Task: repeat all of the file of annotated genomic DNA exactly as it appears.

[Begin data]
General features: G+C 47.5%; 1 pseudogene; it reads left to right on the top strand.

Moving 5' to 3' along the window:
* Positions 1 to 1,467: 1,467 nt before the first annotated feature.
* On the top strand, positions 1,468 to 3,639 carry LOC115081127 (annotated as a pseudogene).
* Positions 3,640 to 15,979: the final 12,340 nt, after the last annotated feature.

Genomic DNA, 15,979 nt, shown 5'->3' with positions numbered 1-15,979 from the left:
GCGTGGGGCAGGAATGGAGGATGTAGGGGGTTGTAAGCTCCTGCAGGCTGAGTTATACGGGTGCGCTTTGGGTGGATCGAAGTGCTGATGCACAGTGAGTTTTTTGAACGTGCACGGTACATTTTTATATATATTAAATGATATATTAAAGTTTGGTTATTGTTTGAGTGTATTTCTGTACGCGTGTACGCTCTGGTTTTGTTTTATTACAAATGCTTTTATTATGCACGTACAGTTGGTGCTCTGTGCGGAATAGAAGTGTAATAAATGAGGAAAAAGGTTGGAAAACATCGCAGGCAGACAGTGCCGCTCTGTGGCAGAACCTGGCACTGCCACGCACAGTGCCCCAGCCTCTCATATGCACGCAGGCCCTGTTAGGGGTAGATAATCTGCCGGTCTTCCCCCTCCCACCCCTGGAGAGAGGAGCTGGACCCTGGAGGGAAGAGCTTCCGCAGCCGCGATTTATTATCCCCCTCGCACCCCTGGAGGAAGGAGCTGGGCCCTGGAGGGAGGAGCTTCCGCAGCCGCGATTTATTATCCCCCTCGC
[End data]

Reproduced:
General features: G+C 47.5%; 1 pseudogene; it reads left to right on the top strand.

Moving 5' to 3' along the window:
* Positions 1 to 1,467: 1,467 nt before the first annotated feature.
* On the top strand, positions 1,468 to 3,639 carry LOC115081127 (annotated as a pseudogene).
* Positions 3,640 to 15,979: the final 12,340 nt, after the last annotated feature.

Genomic DNA, 15,979 nt, shown 5'->3' with positions numbered 1-15,979 from the left:
GCGTGGGGCAGGAATGGAGGATGTAGGGGGTTGTAAGCTCCTGCAGGCTGAGTTATACGGGTGCGCTTTGGGTGGATCGAAGTGCTGATGCACAGTGAGTTTTTTGAACGTGCACGGTACATTTTTATATATATTAAATGATATATTAAAGTTTGGTTATTGTTTGAGTGTATTTCTGTACGCGTGTACGCTCTGGTTTTGTTTTATTACAAATGCTTTTATTATGCACGTACAGTTGGTGCTCTGTGCGGAATAGAAGTGTAATAAATGAGGAAAAAGGTTGGAAAACATCGCAGGCAGACAGTGCCGCTCTGTGGCAGAACCTGGCACTGCCACGCACAGTGCCCCAGCCTCTCATATGCACGCAGGCCCTGTTAGGGGTAGATAATCTGCCGGTCTTCCCCCTCCCACCCCTGGAGAGAGGAGCTGGACCCTGGAGGGAAGAGCTTCCGCAGCCGCGATTTATTATCCCCCTCGCACCCCTGGAGGAAGGAGCTGGGCCCTGGAGGGAGGAGCTTCCGCAGCCGCGATTTATTATCCCCCTCGC